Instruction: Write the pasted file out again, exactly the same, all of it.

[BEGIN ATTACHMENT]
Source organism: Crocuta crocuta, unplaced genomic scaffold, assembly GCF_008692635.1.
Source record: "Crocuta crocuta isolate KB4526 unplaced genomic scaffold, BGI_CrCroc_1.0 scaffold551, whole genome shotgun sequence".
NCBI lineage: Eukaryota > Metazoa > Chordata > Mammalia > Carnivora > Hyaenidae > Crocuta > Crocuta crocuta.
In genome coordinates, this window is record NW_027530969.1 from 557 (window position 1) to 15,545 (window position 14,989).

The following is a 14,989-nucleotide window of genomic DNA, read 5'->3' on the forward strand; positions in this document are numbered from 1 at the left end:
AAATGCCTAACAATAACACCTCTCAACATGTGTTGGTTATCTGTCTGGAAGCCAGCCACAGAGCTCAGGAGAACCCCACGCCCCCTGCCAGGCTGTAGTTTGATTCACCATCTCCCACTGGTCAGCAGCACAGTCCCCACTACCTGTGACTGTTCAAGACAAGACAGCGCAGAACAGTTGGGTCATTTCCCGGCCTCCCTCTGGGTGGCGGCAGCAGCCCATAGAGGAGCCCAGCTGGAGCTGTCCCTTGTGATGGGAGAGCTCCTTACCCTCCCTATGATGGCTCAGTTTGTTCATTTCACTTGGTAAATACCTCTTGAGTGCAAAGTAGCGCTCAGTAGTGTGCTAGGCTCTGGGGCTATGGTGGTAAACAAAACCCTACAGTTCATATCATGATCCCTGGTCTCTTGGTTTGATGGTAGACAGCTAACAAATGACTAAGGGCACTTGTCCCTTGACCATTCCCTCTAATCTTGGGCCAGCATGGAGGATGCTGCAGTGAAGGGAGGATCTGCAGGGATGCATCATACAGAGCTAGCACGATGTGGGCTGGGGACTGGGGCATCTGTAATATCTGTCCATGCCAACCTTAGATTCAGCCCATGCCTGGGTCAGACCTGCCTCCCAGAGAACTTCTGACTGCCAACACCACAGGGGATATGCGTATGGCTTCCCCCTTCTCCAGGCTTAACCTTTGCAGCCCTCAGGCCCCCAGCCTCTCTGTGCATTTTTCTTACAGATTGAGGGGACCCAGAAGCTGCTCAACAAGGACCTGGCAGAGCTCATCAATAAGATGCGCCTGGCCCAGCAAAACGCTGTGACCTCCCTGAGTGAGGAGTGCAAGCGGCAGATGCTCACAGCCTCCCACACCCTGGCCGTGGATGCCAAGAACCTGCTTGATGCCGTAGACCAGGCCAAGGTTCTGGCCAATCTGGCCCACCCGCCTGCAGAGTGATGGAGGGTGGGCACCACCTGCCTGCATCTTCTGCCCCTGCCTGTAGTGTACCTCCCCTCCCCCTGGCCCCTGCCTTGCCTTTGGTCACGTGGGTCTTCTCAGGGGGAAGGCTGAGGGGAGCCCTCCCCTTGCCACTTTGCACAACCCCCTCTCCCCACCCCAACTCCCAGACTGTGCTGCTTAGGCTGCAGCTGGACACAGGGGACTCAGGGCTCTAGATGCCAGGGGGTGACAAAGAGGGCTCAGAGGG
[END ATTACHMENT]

Source organism: Crocuta crocuta, unplaced genomic scaffold, assembly GCF_008692635.1.
Source record: "Crocuta crocuta isolate KB4526 unplaced genomic scaffold, BGI_CrCroc_1.0 scaffold551, whole genome shotgun sequence".
NCBI lineage: Eukaryota > Metazoa > Chordata > Mammalia > Carnivora > Hyaenidae > Crocuta > Crocuta crocuta.
In genome coordinates, this window is record NW_027530969.1 from 557 (window position 1) to 15,545 (window position 14,989).

The following is a 14,989-nucleotide window of genomic DNA, read 5'->3' on the forward strand; positions in this document are numbered from 1 at the left end:
AAATGCCTAACAATAACACCTCTCAACATGTGTTGGTTATCTGTCTGGAAGCCAGCCACAGAGCTCAGGAGAACCCCACGCCCCCTGCCAGGCTGTAGTTTGATTCACCATCTCCCACTGGTCAGCAGCACAGTCCCCACTACCTGTGACTGTTCAAGACAAGACAGCGCAGAACAGTTGGGTCATTTCCCGGCCTCCCTCTGGGTGGCGGCAGCAGCCCATAGAGGAGCCCAGCTGGAGCTGTCCCTTGTGATGGGAGAGCTCCTTACCCTCCCTATGATGGCTCAGTTTGTTCATTTCACTTGGTAAATACCTCTTGAGTGCAAAGTAGCGCTCAGTAGTGTGCTAGGCTCTGGGGCTATGGTGGTAAACAAAACCCTACAGTTCATATCATGATCCCTGGTCTCTTGGTTTGATGGTAGACAGCTAACAAATGACTAAGGGCACTTGTCCCTTGACCATTCCCTCTAATCTTGGGCCAGCATGGAGGATGCTGCAGTGAAGGGAGGATCTGCAGGGATGCATCATACAGAGCTAGCACGATGTGGGCTGGGGACTGGGGCATCTGTAATATCTGTCCATGCCAACCTTAGATTCAGCCCATGCCTGGGTCAGACCTGCCTCCCAGAGAACTTCTGACTGCCAACACCACAGGGGATATGCGTATGGCTTCCCCCTTCTCCAGGCTTAACCTTTGCAGCCCTCAGGCCCCCAGCCTCTCTGTGCATTTTTCTTACAGATTGAGGGGACCCAGAAGCTGCTCAACAAGGACCTGGCAGAGCTCATCAATAAGATGCGCCTGGCCCAGCAAAACGCTGTGACCTCCCTGAGTGAGGAGTGCAAGCGGCAGATGCTCACAGCCTCCCACACCCTGGCCGTGGATGCCAAGAACCTGCTTGATGCCGTAGACCAGGCCAAGGTTCTGGCCAATCTGGCCCACCCGCCTGCAGAGTGATGGAGGGTGGGCACCACCTGCCTGCATCTTCTGCCCCTGCCTGTAGTGTACCTCCCCTCCCCCTGGCCCCTGCCTTGCCTTTGGTCACGTGGGTCTTCTCAGGGGGAAGGCTGAGGGGAGCCCTCCCCTTGCCACTTTGCACAACCCCCTCTCCCCACCCCAACTCCCAGACTGTGCTGCTTAGGCTGCAGCTGGACACAGGGGACTCAGGGCTCTAGATGCCAGGGGGTGACAAAGAGGGCTCAGAGGG